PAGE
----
Israel ranks 40th in global prosperity rankings

Israel ranks 40th out of 142 countries polled by the 2012 Legatum Prosperity Index, behind the likes of Hungary, Kuwait and Costa Rica.

November 6, 2012 21:58
2 minute read.
Child with Israel flag

Child with Israel flag 370. (photo credit: Courtesy)

Israel ranks 40th out of 142 countries polled by the 2012 Legatum Prosperity Index, behind the likes of Hungary, Kuwait and Costa Rica.

The index, created by the London- based Legatum Institute, attempts to create a picture of prosperity beyond GDP figures. It gave Israel strong marks for economy, governance, entrepreneurship, social capital, health and education, but punished it on safety and personal freedoms.

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Israel placed 29th in the economy category, thanks partly to strong macroeconomic figures and partly to the positive sentiment of its citizens. Israelis were more satisfied with their living standards than the average global citizen (67.8 percent versus 62.8%), more confident about being able to find a job (39.1% vs 34.6%) and had far better access to adequate food and shelter (89.2% vs 76.5%).

Despite its reputation as the “Start-up Nation,” Israel ranked just 31st for entrepreneurship and opportunity. The index recognized it for its high rate of R&D expenditure, but stripped points for the public’s surprising lack of confidence.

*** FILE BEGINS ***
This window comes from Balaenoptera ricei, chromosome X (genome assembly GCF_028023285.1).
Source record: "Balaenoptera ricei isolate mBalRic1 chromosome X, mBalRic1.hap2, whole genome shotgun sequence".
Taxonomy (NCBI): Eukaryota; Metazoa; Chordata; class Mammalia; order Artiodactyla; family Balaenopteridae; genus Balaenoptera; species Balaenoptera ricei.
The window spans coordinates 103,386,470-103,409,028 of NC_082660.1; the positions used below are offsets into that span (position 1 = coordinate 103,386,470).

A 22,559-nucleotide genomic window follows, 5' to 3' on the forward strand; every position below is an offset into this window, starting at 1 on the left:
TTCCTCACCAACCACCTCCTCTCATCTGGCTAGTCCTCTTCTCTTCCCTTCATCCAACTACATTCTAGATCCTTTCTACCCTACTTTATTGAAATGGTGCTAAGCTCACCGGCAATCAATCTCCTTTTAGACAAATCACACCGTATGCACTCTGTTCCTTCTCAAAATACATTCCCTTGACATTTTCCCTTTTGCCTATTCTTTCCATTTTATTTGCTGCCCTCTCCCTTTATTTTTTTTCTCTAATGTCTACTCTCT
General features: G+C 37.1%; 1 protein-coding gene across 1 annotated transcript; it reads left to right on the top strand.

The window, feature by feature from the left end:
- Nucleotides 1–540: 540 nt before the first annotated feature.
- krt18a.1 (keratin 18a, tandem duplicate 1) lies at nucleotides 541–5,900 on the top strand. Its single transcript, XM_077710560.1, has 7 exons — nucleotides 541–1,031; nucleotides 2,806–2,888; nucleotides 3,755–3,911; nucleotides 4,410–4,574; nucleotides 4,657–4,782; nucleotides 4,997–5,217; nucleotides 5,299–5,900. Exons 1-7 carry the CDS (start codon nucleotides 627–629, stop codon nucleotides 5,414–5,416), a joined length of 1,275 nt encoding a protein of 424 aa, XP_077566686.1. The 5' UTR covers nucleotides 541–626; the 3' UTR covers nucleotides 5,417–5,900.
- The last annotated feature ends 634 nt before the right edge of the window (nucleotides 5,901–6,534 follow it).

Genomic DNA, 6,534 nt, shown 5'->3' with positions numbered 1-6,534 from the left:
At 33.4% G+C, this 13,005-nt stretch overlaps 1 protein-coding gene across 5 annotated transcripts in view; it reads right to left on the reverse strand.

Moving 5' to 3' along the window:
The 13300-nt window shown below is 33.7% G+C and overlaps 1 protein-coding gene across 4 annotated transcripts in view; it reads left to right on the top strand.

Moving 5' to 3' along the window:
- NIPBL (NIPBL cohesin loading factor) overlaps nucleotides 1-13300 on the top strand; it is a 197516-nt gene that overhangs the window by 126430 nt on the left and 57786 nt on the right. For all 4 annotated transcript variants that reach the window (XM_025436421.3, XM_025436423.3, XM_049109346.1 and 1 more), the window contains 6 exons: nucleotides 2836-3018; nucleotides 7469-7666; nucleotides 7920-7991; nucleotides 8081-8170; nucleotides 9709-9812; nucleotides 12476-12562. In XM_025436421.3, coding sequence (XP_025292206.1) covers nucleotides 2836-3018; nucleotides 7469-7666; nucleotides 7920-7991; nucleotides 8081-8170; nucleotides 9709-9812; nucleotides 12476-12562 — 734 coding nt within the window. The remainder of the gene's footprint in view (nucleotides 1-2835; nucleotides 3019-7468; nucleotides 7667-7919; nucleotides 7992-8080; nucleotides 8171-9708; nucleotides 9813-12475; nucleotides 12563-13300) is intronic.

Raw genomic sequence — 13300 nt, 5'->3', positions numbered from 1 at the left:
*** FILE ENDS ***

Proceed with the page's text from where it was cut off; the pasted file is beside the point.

Only 52.9% of Israelis surveyed for the index believed that their country is a good place for entrepreneurs to start a business, while 74.3% agreed that they could get ahead by working hard.

On safety and security, Israel ranked 115th, below Egypt, Tunisia and South Africa. Far more Israelis felt safer walking alone at night than South Africans (60.5% vs 38.3%), and far less reported having property stolen in the past year (10.5% vs 30.3%). However, Israel performed poorly in the subcategories of instability resulting from “group grievances” and “demographic pressures,” factors that the index says limit GDP growth.

Israel and Syria inexplicably received the same mark for the subcategory of “civil-war casualties,” perhaps indicating that the index’s authors have created their own definition of civil war and that they desperately need to read the latest updates on Syria’s internal conflict, which estimate that more than 36,000 people have been killed in 20 months of fighting.

On personal freedoms, Israel ranked 118th. It performed above the global average on civil liberties.

However, only 56.1% of Israelis said they were satisfied with their freedom of choice, 50.1% said their country was a good place to live for ethnic minorities, and 38.5% said it was a good place to live for immigrants.

Israel’s best showing was in the category of social capital, where it finished 22nd. Israelis were more likely to donate money, volunteer their time, be married and trust the people around them than the global average.

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